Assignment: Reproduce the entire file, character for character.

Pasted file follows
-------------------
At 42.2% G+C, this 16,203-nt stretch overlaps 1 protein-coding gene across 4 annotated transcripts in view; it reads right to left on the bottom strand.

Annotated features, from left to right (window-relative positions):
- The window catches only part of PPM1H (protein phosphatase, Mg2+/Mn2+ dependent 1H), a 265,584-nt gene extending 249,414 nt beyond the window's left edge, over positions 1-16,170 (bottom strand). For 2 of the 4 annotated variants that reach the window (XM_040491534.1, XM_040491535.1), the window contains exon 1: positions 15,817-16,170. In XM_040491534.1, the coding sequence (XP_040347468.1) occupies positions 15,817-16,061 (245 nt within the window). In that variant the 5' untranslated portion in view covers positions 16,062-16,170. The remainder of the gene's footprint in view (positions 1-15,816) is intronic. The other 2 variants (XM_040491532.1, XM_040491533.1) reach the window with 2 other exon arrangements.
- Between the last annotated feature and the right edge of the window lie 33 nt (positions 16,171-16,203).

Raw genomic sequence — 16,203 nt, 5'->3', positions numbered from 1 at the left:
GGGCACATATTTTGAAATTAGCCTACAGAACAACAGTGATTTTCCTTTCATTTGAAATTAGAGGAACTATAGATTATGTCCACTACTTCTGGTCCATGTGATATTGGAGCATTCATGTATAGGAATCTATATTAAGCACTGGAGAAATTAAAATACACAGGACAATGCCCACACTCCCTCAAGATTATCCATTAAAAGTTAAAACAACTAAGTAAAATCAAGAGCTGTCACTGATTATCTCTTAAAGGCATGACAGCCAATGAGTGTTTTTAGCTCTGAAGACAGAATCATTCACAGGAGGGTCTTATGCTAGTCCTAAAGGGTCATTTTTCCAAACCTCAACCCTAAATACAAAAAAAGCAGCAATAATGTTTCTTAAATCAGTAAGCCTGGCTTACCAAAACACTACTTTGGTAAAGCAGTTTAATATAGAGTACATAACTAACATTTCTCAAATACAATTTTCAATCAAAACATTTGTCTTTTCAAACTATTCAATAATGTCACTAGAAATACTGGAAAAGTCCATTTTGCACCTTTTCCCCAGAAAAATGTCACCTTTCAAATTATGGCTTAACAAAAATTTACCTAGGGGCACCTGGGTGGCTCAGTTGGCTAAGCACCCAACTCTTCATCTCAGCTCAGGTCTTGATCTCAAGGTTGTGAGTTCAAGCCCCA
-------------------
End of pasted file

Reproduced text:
At 42.2% G+C, this 16,203-nt stretch overlaps 1 protein-coding gene across 4 annotated transcripts in view; it reads right to left on the bottom strand.

Annotated features, from left to right (window-relative positions):
- The window catches only part of PPM1H (protein phosphatase, Mg2+/Mn2+ dependent 1H), a 265,584-nt gene extending 249,414 nt beyond the window's left edge, over positions 1-16,170 (bottom strand). For 2 of the 4 annotated variants that reach the window (XM_040491534.1, XM_040491535.1), the window contains exon 1: positions 15,817-16,170. In XM_040491534.1, the coding sequence (XP_040347468.1) occupies positions 15,817-16,061 (245 nt within the window). In that variant the 5' untranslated portion in view covers positions 16,062-16,170. The remainder of the gene's footprint in view (positions 1-15,816) is intronic. The other 2 variants (XM_040491532.1, XM_040491533.1) reach the window with 2 other exon arrangements.
- Between the last annotated feature and the right edge of the window lie 33 nt (positions 16,171-16,203).

Raw genomic sequence — 16,203 nt, 5'->3', positions numbered from 1 at the left:
GGGCACATATTTTGAAATTAGCCTACAGAACAACAGTGATTTTCCTTTCATTTGAAATTAGAGGAACTATAGATTATGTCCACTACTTCTGGTCCATGTGATATTGGAGCATTCATGTATAGGAATCTATATTAAGCACTGGAGAAATTAAAATACACAGGACAATGCCCACACTCCCTCAAGATTATCCATTAAAAGTTAAAACAACTAAGTAAAATCAAGAGCTGTCACTGATTATCTCTTAAAGGCATGACAGCCAATGAGTGTTTTTAGCTCTGAAGACAGAATCATTCACAGGAGGGTCTTATGCTAGTCCTAAAGGGTCATTTTTCCAAACCTCAACCCTAAATACAAAAAAAGCAGCAATAATGTTTCTTAAATCAGTAAGCCTGGCTTACCAAAACACTACTTTGGTAAAGCAGTTTAATATAGAGTACATAACTAACATTTCTCAAATACAATTTTCAATCAAAACATTTGTCTTTTCAAACTATTCAATAATGTCACTAGAAATACTGGAAAAGTCCATTTTGCACCTTTTCCCCAGAAAAATGTCACCTTTCAAATTATGGCTTAACAAAAATTTACCTAGGGGCACCTGGGTGGCTCAGTTGGCTAAGCACCCAACTCTTCATCTCAGCTCAGGTCTTGATCTCAAGGTTGTGAGTTCAAGCCCCA